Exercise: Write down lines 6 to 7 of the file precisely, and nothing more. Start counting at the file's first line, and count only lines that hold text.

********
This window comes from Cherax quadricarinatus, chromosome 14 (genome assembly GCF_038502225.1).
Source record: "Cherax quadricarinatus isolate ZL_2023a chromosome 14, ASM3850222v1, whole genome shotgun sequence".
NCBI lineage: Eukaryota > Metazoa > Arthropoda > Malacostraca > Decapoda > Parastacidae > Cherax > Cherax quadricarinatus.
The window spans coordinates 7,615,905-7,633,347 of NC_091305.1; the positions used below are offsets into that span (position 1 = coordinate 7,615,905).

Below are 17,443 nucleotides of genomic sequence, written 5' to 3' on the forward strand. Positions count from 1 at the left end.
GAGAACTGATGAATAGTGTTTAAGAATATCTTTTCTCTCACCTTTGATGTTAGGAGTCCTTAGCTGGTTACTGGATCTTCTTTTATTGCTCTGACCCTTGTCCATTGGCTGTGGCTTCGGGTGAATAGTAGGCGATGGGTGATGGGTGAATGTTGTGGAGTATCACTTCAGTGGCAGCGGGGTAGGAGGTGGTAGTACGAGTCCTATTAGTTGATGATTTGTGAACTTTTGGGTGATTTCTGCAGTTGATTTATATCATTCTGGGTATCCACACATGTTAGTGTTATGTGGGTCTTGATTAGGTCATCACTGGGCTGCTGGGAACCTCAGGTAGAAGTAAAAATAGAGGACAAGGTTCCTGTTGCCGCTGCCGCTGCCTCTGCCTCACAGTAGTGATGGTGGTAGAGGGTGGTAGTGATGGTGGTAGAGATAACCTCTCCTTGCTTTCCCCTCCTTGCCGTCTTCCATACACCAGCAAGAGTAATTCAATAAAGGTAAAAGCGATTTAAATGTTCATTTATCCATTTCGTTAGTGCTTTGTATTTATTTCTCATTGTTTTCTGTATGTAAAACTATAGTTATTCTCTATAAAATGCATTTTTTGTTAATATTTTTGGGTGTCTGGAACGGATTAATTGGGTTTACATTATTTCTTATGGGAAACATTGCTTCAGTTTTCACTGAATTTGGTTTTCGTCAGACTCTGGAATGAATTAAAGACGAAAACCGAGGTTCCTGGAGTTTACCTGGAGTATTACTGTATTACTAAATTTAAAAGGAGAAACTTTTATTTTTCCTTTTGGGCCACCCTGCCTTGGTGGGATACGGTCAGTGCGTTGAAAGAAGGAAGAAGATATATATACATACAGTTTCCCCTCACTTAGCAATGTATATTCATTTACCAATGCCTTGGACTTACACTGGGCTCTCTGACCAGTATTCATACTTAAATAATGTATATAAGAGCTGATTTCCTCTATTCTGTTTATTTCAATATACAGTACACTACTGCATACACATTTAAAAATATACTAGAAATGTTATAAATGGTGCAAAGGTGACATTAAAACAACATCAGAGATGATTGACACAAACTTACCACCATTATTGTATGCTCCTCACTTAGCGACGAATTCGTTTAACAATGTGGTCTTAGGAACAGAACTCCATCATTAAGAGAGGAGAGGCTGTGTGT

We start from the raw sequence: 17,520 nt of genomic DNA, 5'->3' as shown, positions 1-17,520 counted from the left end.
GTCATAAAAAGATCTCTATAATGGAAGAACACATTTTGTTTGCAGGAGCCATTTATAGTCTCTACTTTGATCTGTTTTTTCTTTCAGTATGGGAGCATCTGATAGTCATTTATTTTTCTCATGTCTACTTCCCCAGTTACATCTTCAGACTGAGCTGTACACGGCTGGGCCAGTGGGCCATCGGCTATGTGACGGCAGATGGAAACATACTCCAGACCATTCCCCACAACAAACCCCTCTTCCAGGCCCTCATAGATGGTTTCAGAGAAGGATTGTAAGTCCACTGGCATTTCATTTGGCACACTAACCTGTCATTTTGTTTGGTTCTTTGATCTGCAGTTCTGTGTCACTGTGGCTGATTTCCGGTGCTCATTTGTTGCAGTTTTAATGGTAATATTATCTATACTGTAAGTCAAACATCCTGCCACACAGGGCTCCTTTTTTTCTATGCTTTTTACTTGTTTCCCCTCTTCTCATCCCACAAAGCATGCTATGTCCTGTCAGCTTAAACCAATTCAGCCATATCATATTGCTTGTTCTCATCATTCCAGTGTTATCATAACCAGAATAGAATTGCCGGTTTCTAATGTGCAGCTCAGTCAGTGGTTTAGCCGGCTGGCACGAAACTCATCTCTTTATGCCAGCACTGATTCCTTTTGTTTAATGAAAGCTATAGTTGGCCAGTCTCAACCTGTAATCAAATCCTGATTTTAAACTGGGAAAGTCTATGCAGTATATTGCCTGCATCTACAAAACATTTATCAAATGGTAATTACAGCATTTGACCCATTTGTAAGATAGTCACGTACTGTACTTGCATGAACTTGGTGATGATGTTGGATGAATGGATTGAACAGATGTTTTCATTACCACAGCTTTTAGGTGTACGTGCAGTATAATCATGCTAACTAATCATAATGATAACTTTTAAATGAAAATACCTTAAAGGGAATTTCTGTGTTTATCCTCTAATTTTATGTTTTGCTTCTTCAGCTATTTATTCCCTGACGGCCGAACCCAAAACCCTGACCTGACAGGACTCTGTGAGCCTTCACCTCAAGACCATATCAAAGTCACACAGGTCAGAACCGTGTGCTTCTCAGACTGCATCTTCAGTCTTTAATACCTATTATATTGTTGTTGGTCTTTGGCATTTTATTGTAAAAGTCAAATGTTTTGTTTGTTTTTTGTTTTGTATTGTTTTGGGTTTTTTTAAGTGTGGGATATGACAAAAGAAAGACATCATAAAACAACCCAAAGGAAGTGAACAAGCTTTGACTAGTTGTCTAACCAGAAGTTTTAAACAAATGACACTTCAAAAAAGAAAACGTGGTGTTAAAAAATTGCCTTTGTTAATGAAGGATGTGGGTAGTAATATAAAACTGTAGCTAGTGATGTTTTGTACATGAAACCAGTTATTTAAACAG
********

GAGAACTGATGAATAGTGTTTAAGAATATCTTTTCTCTCACCTTTGATGTTAGGAGTCCTTAGCTGGTTACTGGATCTTCTTTTATTGCTCTGACCCTTGTCCATTGGCTGTGGCTTCGGGTGAATAGTAGGCGATGGGTGATGGGTGAATGTTGTGGAGTATCACTTCAGTGGCAGCGGGGTAGGAGGTGGTAGTACGAGTCCTATTAGTTGATGATTTGTGAACTTTTGGGTGATTTCTGCAGTTGATTTATATCATTCTGGGTATCCACACATGTTAGTGTTATGTGGGTCTTGATTAGGTCATCACTGGGCTGCTGGGAACCTCAGGTAGAAGTAAAAATAGAGGACAAGGTTCCTGTTGCCGCTGCCGCTGCCTCTGCCTCACAGTAGTGATGGTGGTAGAGGGTGGTAGTGATGGTGGTAGAGATAACCTCTCCTTGCTTTCCCCTCCTTGCCGTCTTCCATACACCAGCAAGAGTAATTCAATAAAGGTAAAAGCGATTTAAATGTTCATTTATCCATTTCGTTAGTGCTTTGTATTTATTTCTCATTGTTTTCTGTATGTAAAACTATAGTTATTCTCTATAAAATGCATTTTTTGTTAATATTTTTGGGTGTCTGGAACGGATTAATTGGGTTTACATTATTTCTTATGGGAAACATTGCTTCAGTTTTCACTGAATTTGGTTTTCGTCAGACTCTGGAATGAATTAAAGACGAAAACCGAGGTTCCTGGAGTTTACCTGGAGTATTACTGTATTACTAAATTTAAAAGGAGAAACTTTTATTTTTCCTTTTGGGCCACCCTGCCTTGGTGGGATACGGTCAGTGCGTTGAAAGAAGGAAGAAGATATATATACATACAGTTTCCCCTCACTTAGCAATGTATATTCATTTACCAATGCCTTGGACTTACACTGGGCTCTCTGACCAGTATTCATACTTAAATAATGTATATAAGAGCTGATTTCCTCTATTCTGTTTATTTCAATATACAGTACACTACTGCATACACATTTAAAAATATACTAGAAATGTTATAAATGGTGCAAAGGTGACATTAAAACAACATCAGAGATGATTGACACAAACTTACCACCATTATTGTATGCTCCTCACTTAGCGACGAATTCGTTTAACAATGTGGTCTTAGGAACAGAACTCCATCATTAAGAGAGGAGAGGCTGTGTGT

We start from the raw sequence: 17,520 nt of genomic DNA, 5'->3' as shown, positions 1-17,520 counted from the left end.